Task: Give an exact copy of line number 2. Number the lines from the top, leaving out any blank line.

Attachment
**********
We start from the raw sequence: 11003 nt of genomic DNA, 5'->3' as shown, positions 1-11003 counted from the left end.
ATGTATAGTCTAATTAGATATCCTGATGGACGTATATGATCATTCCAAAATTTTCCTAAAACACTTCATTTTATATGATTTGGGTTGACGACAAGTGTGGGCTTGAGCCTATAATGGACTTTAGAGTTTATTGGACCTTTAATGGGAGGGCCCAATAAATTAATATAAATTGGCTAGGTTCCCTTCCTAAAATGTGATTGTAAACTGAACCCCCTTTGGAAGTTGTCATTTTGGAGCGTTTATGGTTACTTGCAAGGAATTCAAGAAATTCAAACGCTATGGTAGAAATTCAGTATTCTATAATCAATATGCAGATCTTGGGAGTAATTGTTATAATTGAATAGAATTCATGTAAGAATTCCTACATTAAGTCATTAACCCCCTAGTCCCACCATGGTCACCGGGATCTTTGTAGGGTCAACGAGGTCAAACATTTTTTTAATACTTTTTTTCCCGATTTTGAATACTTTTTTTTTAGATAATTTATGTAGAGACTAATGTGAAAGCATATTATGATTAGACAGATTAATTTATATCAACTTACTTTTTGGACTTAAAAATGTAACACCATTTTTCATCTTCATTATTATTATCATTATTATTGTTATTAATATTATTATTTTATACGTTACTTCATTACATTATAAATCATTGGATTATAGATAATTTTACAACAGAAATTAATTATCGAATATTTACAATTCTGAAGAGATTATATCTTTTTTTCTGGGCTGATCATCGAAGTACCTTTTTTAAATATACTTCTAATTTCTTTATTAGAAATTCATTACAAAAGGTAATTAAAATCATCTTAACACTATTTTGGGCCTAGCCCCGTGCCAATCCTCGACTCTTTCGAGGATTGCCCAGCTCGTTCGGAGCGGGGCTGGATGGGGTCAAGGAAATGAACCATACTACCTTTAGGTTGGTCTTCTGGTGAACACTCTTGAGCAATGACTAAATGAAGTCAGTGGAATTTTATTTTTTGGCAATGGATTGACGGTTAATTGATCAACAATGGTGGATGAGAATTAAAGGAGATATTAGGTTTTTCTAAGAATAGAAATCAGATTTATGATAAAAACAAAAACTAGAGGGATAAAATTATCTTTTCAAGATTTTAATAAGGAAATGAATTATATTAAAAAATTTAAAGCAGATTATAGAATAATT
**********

ATGTATAGTCTAATTAGATATCCTGATGGACGTATATGATCATTCCAAAATTTTCCTAAAACACTTCATTTTATATGATTTGGGTTGACGACAAGTGTGGGCTTGAGCCTATAATGGACTTTAGAGTTTATTGGACCTTTAATGGGAGGGCCCAATAAATTAATATAAATTGGCTAGGTTCCCTTCCTAAAATGTGATTGTAAACTGAACCCCCTTTGGAAGTTGTCATTTTGGAGCGTTTATGGTTACTTGCAAGGAATTCAAGAAATTCAAACGCTATGGTAGAAATTCAGTATTCTATAATCAATATGCAGATCTTGGGAGTAATTGTTATAATTGAATAGAATTCATGTAAGAATTCCTACATTAAGTCATTAACCCCCTAGTCCCACCATGGTCACCGGGATCTTTGTAGGGTCAACGAGGTCAAACATTTTTTTAATACTTTTTTTCCCGATTTTGAATACTTTTTTTTTAGATAATTTATGTAGAGACTAATGTGAAAGCATATTATGATTAGACAGATTAATTTATATCAACTTACTTTTTGGACTTAAAAATGTAACACCATTTTTCATCTTCATTATTATTATCATTATTATTGTTATTAATATTATTATTTTATACGTTACTTCATTACATTATAAATCATTGGATTATAGATAATTTTACAACAGAAATTAATTATCGAATATTTACAATTCTGAAGAGATTATATCTTTTTTTCTGGGCTGATCATCGAAGTACCTTTTTTAAATATACTTCTAATTTCTTTATTAGAAATTCATTACAAAAGGTAATTAAAATCATCTTAACACTATTTTGGGCCTAGCCCCGTGCCAATCCTCGACTCTTTCGAGGATTGCCCAGCTCGTTCGGAGCGGGGCTGGATGGGGTCAAGGAAATGAACCATACTACCTTTAGGTTGGTCTTCTGGTGAACACTCTTGAGCAATGACTAAATGAAGTCAGTGGAATTTTATTTTTTGGCAATGGATTGACGGTTAATTGATCAACAATGGTGGATGAGAATTAAAGGAGATATTAGGTTTTTCTAAGAATAGAAATCAGATTTATGATAAAAACAAAAACTAGAGGGATAAAATTATCTTTTCAAGATTTTAATAAGGAAATGAATTATATTAAAAAATTTAAAGCAGATTATAGAATAATT